•    Innovation and added value will separate average organisations from the unique, distinct and successful ones. To this we can add customer expectations of memorable and amazing experiences that they will want to repeat over and over. It’s not only about gifts and entertainment: the personal touch has and always will be very desirable for all customers, not just the select few.
•    While social media and the internet will increase in usage, online retailers will not surpass bricks-and- mortar businesses until there is a vast improvement in their half-hearted, excuse-driven service and delivery. With one notable exception - YuppieChef - SA online retailers leave a lot to be desired in service, reliability and delivery. It’s not about fears of credit card fraud, poor internet speed, or an unreliable postal service. It’s mostly because South Africans don’t trust that their orders will arrive.
•    On the other hand, many companies will get cleverer about the way they manage their customers. They will be more adept at creating loyalty and retention, especially for the selected “good customers,” cross-selling and upgrading customers, and using the power of referrals and recommendations. But if those customers don’t feel actively positive about the business, these strategies will backfire, leaving an even darker void for salespeople. And decisions will also need to be made about the “long tail” of smaller customers that have the potential to grow.

Many executives may question what the return on investment on customer 
management activity will be. Our answer is unequivocal. The ROI of taking care of customers is that you will still be around in the next five years to talk about it.

Article by Cape Business News

Read the rest of this article >>
18/07/2013 09:46 AM
Will You Have Enough Money To Retire?

Will You Have Enough Money To Retire?

The global financial recession of 2008/2009 reduced the real value of household wealth significantly and the knock-on effects of this are due to be keenly felt. 


Expressed in years, the recession wiped out five years of household wealth and this will have consequences for the retirement age of individuals and the contributions they are making towards their retirement funds, according to the Momentum/UNISA Household Wealth Index Q4 2012 report.

What this really means is that to realise pre-recession expectations, individuals are going to have to save and invest more and work longer. 

Read the rest of this article >>
03/06/2013 10:04 AM
Sellers beware not to self-sabotage- latest on selling your home

South Africa’s residential property market is showing signs of improvement, as evidenced by increased enquiries from prospective buyers, improved show house attendance and stock shortages in a growing number of areas. 

The value of a property is not determined by what the seller paid for it, how much they need for their next purchase, or what they owe on the property.

This is the word according to Richard Gray, CEO of Harcourts Real Estate SA, following the release of FNB’s April 2013 House Price Index, which reports mildly positive growth during the first quarter of 2013, with the likelihood of further value gains in the second quarter. 

Read the rest of this article >>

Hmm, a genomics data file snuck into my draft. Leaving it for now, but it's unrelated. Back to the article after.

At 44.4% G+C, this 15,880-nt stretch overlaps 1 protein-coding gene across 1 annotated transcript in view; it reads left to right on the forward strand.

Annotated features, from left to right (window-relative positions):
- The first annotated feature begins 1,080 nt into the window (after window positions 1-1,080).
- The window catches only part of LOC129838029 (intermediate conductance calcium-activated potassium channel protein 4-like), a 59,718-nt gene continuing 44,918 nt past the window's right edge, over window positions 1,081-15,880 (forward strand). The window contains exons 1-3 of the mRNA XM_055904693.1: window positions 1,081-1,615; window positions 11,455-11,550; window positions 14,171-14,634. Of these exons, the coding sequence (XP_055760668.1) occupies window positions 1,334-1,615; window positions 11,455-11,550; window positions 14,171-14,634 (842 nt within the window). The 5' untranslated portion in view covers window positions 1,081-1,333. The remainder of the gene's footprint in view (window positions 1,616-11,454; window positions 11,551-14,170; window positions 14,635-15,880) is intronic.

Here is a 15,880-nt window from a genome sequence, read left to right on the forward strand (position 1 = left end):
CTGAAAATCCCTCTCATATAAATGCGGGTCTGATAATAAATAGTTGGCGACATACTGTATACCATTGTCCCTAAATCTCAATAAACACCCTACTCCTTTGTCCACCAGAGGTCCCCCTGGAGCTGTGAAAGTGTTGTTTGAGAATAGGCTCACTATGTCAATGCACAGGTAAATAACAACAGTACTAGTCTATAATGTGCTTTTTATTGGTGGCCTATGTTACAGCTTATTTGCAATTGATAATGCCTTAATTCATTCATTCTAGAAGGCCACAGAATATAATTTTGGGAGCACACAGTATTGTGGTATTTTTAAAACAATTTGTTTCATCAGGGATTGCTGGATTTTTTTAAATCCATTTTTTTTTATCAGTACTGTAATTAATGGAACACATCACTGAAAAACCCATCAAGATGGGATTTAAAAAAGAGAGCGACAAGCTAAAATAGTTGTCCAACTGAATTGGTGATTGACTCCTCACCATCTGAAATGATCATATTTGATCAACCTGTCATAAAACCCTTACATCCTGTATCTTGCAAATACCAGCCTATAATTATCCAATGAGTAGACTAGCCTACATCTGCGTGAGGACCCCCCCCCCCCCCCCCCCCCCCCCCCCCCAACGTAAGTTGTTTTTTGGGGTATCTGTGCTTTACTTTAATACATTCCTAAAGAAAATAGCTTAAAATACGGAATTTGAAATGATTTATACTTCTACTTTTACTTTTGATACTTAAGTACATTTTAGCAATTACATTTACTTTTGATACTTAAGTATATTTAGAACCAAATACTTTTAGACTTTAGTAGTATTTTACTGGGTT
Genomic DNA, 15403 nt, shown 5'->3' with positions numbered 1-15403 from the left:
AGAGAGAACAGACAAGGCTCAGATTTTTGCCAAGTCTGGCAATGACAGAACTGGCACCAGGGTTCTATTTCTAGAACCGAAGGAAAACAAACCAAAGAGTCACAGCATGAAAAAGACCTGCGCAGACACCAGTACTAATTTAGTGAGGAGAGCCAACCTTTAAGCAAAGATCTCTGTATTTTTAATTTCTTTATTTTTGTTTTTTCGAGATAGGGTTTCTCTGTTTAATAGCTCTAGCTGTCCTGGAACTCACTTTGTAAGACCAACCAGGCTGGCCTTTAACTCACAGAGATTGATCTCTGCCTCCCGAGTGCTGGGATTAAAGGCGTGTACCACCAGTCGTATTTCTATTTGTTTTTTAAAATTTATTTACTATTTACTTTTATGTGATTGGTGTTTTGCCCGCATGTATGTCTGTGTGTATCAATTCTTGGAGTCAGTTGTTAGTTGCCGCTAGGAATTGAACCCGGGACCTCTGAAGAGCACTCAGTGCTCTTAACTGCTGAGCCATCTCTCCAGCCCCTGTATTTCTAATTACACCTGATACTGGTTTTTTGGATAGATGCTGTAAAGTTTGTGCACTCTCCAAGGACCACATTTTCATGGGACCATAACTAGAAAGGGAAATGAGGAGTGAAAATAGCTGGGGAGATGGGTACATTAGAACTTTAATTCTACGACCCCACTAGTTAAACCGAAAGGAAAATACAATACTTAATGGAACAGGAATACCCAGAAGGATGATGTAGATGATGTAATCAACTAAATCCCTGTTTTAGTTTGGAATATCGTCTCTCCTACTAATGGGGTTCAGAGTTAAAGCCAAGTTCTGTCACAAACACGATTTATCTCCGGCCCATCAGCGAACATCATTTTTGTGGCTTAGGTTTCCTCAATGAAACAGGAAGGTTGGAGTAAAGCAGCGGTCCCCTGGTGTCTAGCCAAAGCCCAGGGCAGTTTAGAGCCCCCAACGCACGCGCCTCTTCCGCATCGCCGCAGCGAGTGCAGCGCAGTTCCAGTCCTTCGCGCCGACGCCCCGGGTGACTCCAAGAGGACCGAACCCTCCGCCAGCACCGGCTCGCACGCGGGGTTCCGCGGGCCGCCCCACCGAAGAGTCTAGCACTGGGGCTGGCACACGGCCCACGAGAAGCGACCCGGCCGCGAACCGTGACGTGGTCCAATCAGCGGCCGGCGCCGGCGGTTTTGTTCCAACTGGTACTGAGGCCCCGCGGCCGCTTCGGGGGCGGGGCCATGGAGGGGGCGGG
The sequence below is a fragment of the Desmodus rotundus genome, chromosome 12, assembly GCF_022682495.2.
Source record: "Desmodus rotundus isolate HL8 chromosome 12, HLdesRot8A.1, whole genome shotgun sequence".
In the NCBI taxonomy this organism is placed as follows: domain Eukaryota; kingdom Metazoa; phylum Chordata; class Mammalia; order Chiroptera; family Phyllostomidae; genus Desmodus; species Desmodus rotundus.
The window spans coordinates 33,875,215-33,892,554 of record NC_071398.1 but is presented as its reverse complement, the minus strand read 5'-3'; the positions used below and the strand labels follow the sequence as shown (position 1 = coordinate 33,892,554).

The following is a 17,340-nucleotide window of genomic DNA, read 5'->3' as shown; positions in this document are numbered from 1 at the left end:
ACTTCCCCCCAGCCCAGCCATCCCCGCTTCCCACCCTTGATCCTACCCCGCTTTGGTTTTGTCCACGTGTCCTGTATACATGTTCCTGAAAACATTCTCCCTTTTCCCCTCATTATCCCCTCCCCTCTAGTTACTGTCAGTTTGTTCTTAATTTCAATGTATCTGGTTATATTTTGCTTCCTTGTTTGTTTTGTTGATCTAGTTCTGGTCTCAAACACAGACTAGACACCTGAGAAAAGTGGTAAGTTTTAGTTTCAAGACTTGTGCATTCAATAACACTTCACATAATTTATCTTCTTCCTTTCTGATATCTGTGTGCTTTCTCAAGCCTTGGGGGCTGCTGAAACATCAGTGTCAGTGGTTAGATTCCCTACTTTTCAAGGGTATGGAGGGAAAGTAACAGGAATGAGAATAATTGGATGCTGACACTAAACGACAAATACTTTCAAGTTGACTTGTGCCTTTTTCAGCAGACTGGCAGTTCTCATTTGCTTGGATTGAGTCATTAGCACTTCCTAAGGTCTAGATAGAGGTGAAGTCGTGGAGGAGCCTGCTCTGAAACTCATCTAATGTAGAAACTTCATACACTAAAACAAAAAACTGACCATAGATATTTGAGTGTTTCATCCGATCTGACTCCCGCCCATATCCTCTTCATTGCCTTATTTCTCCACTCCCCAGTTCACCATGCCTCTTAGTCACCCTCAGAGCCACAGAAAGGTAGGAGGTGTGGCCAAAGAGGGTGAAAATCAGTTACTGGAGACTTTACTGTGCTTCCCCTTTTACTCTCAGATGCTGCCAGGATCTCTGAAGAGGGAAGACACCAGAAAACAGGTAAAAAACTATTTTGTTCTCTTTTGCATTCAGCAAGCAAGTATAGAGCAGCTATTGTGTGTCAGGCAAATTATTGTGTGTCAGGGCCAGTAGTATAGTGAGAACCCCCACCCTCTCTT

17/05/2013 09:33 AM
Cut Years Off Your Home loan

Cut Years Off Your Home loan- Implement this Today!


One of the best investments a homeowner can make is to pay off their home loan as fast as they can to reduce the amount of interest they pay over the term of the loan.

A few simple financial adjustments can make a big difference. Taking a proactive approach and using the right strategy can vastly reduce the term of the home loan, and therefore the interest payable on the loan as well as fast-track financial freedom for the homeowner.

1) reducing a home loan term: splitting the monthly repayment in half and arranging to pay an instalment every two weeks. For example, if the home loan repayment is R5 000 a month, the bi-weekly payment would be R2 500. This saves on the daily interest over the 15 days between payments, while reducing the outstanding capital and shaving time off the loan term. This simple change will cut a 20-year fixed rate traditional bond by around two years, depending on individual circumstances.

How does this work? 

Paying monthly, a homeowner is making 12 payments a year on their bond. However, by paying every two weeks a homeowner is making 26 payments a year as there are 52 weeks in a year.

Considering that each payment is half of the normal monthly repayment, the payments will need to be divided by two in order to get to the number of monthly repayments. Twenty six divided by two is 13. This means that each year the homeowner is making an extra payment, which reduces the compounding effect of interest.(contact the financial institution that holds the bond to ensure that split payments are an option) 

2) reduce the term of a home loan is: adding an extra amount to the monthly instalment. An increase of R300 on a 20-year bond of R500 000 at an interest rate of 8.5 percent will reduce the term of the loan by around three years and save the homeowner a total of R93 937.73 in interest. What is remarkable about this is that if the homeowner had to take the R300 a month and save it for the full 20-year term of the loan at five percent interest, they would only have saved R75 600. This means that it is more beneficial to pay the money into your bond and reduce the interest.